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Service Agreements...HELP!!!

By psk ·
I'm hoping for some advice and feedback. I'm new to IT and started a consulting business about a year ago in South Florida, after 25 years of insurance sales and the resultant burnout, and have managed to accumulate about 25 customers via word of mouth references.

My best client is a very successful small family business that is growing, and we've mutually agreed a service/ maintenance agreement is appropriate going forward. They have a p2p network with five workstations, but are in the process of building a new office and will be growing to about 10. They also have satellite sales offices thoughout south florida which I occasionally visit.

I've managed to bill this customer approx. $10,000 this year, but that includes a minimal amount of hardware/ software that I purchased on their behalf. I've been charging $65 per hour and plan to increase to $75 by January. So, my question is how do you guys customarily structure these agreements? How many hours per week/ month and at what rate and how much for additional hours when needed?

Thank you, in advance, for any suggestions and advice and your time.

Best wishes for the holidays and new year!!

Paul

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Contracts

by mjd420nova In reply to Service Agreements...HELP ...

Agreements can be simple even plain language as
long as they are written and agreed upon by all.
One example would be a straight call-out charge
of $95. per call and a one hour minimum at
whatever amount you choose. Parts can be cost
plus whatever percent markup you decide. This
is best for small volume busineses but something better will be needed to lure the larger clients.
One large service company I worked for took this
to extremes.. They charged $50. per workstation
and peripherals, per month. If the workstation went down for any reason, the service would be completed within 48 hours or the cherge for that workstation was waived for the rest of the year.
This paid very well, as the product line was well defined and parts easily available. We're
talking about 500 workstations at one site
alone. That's the extreme side. The average
user who just wants it to work when he needs it
can be the biggest headache of all. That's
why the call out charge is needed. I've had users who called multiple vendors and go with who gets there first. Tough for the small guy
who may travel 50 miles only to be turned away
at the door. CYA ALWAYS

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about 14-20%

by stewarth In reply to Service Agreements...HELP ...

I currently have a real job so I'm not out there digging up my own contracts, but when I was I usually tried for contract work. Generally I tried to get as close to 20% of the capital cost for the infrastructure, apps, and equipment cost for the systems included in the contract.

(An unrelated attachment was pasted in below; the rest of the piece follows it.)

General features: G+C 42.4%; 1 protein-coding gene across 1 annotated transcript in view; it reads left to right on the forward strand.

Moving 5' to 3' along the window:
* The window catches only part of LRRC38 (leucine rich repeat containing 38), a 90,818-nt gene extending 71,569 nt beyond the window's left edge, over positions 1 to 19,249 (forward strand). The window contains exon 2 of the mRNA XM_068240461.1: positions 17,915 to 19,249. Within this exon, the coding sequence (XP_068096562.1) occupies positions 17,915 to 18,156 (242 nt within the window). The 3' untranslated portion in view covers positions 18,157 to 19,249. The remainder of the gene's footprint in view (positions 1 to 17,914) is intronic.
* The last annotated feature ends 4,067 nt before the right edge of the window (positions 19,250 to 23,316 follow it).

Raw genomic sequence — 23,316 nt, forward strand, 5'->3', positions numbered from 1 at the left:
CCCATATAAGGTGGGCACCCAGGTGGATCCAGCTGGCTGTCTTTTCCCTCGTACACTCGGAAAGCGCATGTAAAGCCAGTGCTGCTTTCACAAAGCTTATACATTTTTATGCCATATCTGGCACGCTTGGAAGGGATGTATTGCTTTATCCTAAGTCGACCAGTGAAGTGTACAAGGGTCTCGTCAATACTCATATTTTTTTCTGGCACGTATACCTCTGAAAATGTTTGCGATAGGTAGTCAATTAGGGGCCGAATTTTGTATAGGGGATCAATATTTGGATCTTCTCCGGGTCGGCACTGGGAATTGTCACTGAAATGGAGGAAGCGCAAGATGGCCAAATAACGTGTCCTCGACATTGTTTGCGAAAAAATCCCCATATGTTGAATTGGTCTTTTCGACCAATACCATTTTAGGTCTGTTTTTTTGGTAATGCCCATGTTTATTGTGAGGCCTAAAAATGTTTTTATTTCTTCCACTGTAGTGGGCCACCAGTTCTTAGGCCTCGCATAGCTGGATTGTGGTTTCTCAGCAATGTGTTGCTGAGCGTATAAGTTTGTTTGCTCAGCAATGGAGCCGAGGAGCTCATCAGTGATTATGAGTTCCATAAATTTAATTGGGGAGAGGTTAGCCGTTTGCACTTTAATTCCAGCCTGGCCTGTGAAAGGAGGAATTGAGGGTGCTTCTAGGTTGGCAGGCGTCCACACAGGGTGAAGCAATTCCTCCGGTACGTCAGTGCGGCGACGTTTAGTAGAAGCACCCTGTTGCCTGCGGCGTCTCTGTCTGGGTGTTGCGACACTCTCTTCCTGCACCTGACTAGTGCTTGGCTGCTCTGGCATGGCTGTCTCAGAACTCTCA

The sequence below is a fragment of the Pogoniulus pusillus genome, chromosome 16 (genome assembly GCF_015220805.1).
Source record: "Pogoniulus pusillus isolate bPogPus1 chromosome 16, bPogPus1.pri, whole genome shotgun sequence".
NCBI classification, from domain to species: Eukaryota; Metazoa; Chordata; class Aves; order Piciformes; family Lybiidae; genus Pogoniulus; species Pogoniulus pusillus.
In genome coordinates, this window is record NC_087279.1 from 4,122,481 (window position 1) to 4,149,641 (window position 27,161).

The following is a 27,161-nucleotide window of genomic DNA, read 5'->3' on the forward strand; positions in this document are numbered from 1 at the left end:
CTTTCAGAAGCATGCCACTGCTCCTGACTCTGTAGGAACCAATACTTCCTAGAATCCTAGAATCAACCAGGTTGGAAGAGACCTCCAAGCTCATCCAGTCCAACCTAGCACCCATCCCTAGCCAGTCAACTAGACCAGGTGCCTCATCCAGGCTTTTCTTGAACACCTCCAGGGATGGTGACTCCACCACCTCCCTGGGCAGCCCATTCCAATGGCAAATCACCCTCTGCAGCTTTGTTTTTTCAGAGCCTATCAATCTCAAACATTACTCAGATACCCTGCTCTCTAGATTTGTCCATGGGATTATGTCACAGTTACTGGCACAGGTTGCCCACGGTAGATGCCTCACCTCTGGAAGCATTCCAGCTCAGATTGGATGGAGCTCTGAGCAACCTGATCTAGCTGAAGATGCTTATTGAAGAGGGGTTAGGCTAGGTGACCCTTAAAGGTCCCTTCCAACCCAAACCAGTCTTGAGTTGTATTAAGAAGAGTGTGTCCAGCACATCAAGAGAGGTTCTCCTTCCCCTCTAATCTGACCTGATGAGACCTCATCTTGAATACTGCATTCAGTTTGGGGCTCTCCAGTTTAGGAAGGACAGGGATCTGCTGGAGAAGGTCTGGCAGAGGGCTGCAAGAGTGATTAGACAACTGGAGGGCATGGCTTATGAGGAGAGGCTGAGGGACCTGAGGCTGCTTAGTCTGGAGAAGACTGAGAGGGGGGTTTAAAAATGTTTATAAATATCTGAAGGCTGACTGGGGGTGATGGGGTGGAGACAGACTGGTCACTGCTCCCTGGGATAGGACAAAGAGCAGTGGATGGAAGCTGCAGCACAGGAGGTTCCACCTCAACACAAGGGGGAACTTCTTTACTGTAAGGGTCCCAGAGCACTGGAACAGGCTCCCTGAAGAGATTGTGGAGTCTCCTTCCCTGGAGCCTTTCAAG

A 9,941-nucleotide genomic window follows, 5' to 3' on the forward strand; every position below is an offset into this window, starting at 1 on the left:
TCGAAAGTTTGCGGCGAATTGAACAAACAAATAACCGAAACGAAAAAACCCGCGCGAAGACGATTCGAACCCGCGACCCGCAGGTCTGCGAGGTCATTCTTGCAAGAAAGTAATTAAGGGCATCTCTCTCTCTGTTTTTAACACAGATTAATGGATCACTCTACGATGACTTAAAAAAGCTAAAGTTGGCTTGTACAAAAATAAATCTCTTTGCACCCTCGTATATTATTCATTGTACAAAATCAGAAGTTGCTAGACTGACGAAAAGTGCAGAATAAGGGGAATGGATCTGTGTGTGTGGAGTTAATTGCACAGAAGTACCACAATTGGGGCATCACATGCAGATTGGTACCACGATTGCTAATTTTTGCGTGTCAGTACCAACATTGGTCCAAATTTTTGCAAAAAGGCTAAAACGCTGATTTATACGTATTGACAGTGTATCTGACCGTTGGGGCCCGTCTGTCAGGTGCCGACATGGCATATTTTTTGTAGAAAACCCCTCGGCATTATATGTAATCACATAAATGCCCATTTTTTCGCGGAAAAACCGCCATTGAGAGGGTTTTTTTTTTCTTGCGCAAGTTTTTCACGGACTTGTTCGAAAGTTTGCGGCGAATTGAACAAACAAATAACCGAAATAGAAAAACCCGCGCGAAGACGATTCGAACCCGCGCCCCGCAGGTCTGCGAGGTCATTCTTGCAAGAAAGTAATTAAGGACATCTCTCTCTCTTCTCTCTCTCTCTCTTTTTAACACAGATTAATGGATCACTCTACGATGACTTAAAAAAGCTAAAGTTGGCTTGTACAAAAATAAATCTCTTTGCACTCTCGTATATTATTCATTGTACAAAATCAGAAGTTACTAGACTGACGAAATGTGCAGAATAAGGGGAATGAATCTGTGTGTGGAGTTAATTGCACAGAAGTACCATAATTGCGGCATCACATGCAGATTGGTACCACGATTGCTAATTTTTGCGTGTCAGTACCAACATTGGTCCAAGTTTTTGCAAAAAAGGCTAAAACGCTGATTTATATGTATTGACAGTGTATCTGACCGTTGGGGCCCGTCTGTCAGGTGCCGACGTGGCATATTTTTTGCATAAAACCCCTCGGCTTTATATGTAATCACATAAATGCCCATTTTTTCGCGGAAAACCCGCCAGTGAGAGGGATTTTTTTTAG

I always negotiated higher for picking up contracts on pre-existing systems and gave a big break on systems I put in myself.

Off contract work varied based on the customer but $75/hr is a fair price these days. Of course you would want to charge 2X on nights and weekends and 2.5X on Sundays and holidays.

I usually tried to get an annual contract signed. That way money came in on a regular basis. I visited my customers routinely to keep my name and face familiar. I offered free training sessions etc... Anything to make sure I was worth the money.

It can be a good living, but a lot of work. Good luck.

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Beware of service agreements

by jaysoard In reply to Service Agreements...HELP ...

In my experience (10 years as an independent consultant) service agreements usually end up being more trouble than they are worth. The end client has a perception that they are not getting their money's worth if you are not there often enough(meaning them seeing you in the office), which in actuality is a benefit because you are keeping their network running without downtime. On the flip side you can end up being there more than expected and their perception is that you are "milking" the hours to make more money. Either way you run into an issue of mistaken customer perceptions. I find that the best way to go is to just charge a market average hourly fee (which for me in the Miami Metro area is $125) and I don't have issues with them feeling taken advantage of. Every time they call they know what they are paying for.

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